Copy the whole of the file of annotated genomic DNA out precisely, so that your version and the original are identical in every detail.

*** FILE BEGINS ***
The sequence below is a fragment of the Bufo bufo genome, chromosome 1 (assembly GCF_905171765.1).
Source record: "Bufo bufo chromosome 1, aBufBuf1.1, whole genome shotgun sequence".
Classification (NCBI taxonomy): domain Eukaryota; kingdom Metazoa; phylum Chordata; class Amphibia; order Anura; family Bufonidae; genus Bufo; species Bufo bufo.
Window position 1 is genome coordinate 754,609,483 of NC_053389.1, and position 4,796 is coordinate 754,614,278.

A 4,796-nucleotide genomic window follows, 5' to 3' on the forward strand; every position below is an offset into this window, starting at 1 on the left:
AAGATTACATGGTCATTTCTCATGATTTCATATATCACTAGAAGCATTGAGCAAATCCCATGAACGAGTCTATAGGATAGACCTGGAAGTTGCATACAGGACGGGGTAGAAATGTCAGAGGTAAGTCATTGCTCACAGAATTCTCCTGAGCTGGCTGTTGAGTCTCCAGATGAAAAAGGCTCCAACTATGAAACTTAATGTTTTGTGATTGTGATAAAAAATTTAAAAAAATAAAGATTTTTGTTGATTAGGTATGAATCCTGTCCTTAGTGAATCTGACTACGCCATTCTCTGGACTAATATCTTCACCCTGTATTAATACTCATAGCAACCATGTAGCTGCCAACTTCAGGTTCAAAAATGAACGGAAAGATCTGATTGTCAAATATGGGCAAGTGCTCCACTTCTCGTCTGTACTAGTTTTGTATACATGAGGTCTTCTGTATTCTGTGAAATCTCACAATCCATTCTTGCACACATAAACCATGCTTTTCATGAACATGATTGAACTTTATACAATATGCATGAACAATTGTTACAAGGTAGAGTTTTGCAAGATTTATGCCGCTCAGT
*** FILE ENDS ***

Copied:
The sequence below is a fragment of the Bufo bufo genome, chromosome 1 (assembly GCF_905171765.1).
Source record: "Bufo bufo chromosome 1, aBufBuf1.1, whole genome shotgun sequence".
Classification (NCBI taxonomy): domain Eukaryota; kingdom Metazoa; phylum Chordata; class Amphibia; order Anura; family Bufonidae; genus Bufo; species Bufo bufo.
Window position 1 is genome coordinate 754,609,483 of NC_053389.1, and position 4,796 is coordinate 754,614,278.

A 4,796-nucleotide genomic window follows, 5' to 3' on the forward strand; every position below is an offset into this window, starting at 1 on the left:
AAGATTACATGGTCATTTCTCATGATTTCATATATCACTAGAAGCATTGAGCAAATCCCATGAACGAGTCTATAGGATAGACCTGGAAGTTGCATACAGGACGGGGTAGAAATGTCAGAGGTAAGTCATTGCTCACAGAATTCTCCTGAGCTGGCTGTTGAGTCTCCAGATGAAAAAGGCTCCAACTATGAAACTTAATGTTTTGTGATTGTGATAAAAAATTTAAAAAAATAAAGATTTTTGTTGATTAGGTATGAATCCTGTCCTTAGTGAATCTGACTACGCCATTCTCTGGACTAATATCTTCACCCTGTATTAATACTCATAGCAACCATGTAGCTGCCAACTTCAGGTTCAAAAATGAACGGAAAGATCTGATTGTCAAATATGGGCAAGTGCTCCACTTCTCGTCTGTACTAGTTTTGTATACATGAGGTCTTCTGTATTCTGTGAAATCTCACAATCCATTCTTGCACACATAAACCATGCTTTTCATGAACATGATTGAACTTTATACAATATGCATGAACAATTGTTACAAGGTAGAGTTTTGCAAGATTTATGCCGCTCAGT